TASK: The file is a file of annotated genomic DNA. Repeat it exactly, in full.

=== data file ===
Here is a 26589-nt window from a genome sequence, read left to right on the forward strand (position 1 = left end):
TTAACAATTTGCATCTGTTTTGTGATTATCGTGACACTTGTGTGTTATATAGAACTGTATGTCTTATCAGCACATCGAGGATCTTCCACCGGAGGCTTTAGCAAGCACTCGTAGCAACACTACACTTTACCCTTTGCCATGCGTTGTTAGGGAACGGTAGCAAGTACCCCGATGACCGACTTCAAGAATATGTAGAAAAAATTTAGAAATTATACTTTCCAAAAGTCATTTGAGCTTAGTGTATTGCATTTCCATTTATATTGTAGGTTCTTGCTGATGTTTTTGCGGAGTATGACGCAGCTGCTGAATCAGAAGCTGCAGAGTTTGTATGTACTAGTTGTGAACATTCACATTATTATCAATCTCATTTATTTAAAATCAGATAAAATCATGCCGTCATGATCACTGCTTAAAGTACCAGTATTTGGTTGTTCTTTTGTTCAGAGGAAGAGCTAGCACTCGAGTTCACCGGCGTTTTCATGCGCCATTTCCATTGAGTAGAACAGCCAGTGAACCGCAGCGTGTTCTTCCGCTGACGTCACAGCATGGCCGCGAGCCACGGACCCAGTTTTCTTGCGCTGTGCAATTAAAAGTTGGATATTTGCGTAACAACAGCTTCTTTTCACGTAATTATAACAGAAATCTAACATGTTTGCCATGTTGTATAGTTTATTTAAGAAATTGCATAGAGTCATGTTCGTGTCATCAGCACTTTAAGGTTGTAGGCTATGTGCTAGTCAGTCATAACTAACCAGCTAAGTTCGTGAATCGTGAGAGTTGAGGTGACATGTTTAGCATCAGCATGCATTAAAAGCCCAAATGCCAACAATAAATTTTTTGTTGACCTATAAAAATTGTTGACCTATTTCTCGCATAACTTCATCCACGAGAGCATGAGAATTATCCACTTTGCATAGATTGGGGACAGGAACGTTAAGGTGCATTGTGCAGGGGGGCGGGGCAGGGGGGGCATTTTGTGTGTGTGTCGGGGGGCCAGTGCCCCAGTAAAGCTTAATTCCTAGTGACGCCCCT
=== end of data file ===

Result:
Here is a 26589-nt window from a genome sequence, read left to right on the forward strand (position 1 = left end):
TTAACAATTTGCATCTGTTTTGTGATTATCGTGACACTTGTGTGTTATATAGAACTGTATGTCTTATCAGCACATCGAGGATCTTCCACCGGAGGCTTTAGCAAGCACTCGTAGCAACACTACACTTTACCCTTTGCCATGCGTTGTTAGGGAACGGTAGCAAGTACCCCGATGACCGACTTCAAGAATATGTAGAAAAAATTTAGAAATTATACTTTCCAAAAGTCATTTGAGCTTAGTGTATTGCATTTCCATTTATATTGTAGGTTCTTGCTGATGTTTTTGCGGAGTATGACGCAGCTGCTGAATCAGAAGCTGCAGAGTTTGTATGTACTAGTTGTGAACATTCACATTATTATCAATCTCATTTATTTAAAATCAGATAAAATCATGCCGTCATGATCACTGCTTAAAGTACCAGTATTTGGTTGTTCTTTTGTTCAGAGGAAGAGCTAGCACTCGAGTTCACCGGCGTTTTCATGCGCCATTTCCATTGAGTAGAACAGCCAGTGAACCGCAGCGTGTTCTTCCGCTGACGTCACAGCATGGCCGCGAGCCACGGACCCAGTTTTCTTGCGCTGTGCAATTAAAAGTTGGATATTTGCGTAACAACAGCTTCTTTTCACGTAATTATAACAGAAATCTAACATGTTTGCCATGTTGTATAGTTTATTTAAGAAATTGCATAGAGTCATGTTCGTGTCATCAGCACTTTAAGGTTGTAGGCTATGTGCTAGTCAGTCATAACTAACCAGCTAAGTTCGTGAATCGTGAGAGTTGAGGTGACATGTTTAGCATCAGCATGCATTAAAAGCCCAAATGCCAACAATAAATTTTTTGTTGACCTATAAAAATTGTTGACCTATTTCTCGCATAACTTCATCCACGAGAGCATGAGAATTATCCACTTTGCATAGATTGGGGACAGGAACGTTAAGGTGCATTGTGCAGGGGGGCGGGGCAGGGGGGGCATTTTGTGTGTGTGTCGGGGGGCCAGTGCCCCAGTAAAGCTTAATTCCTAGTGACGCCCCT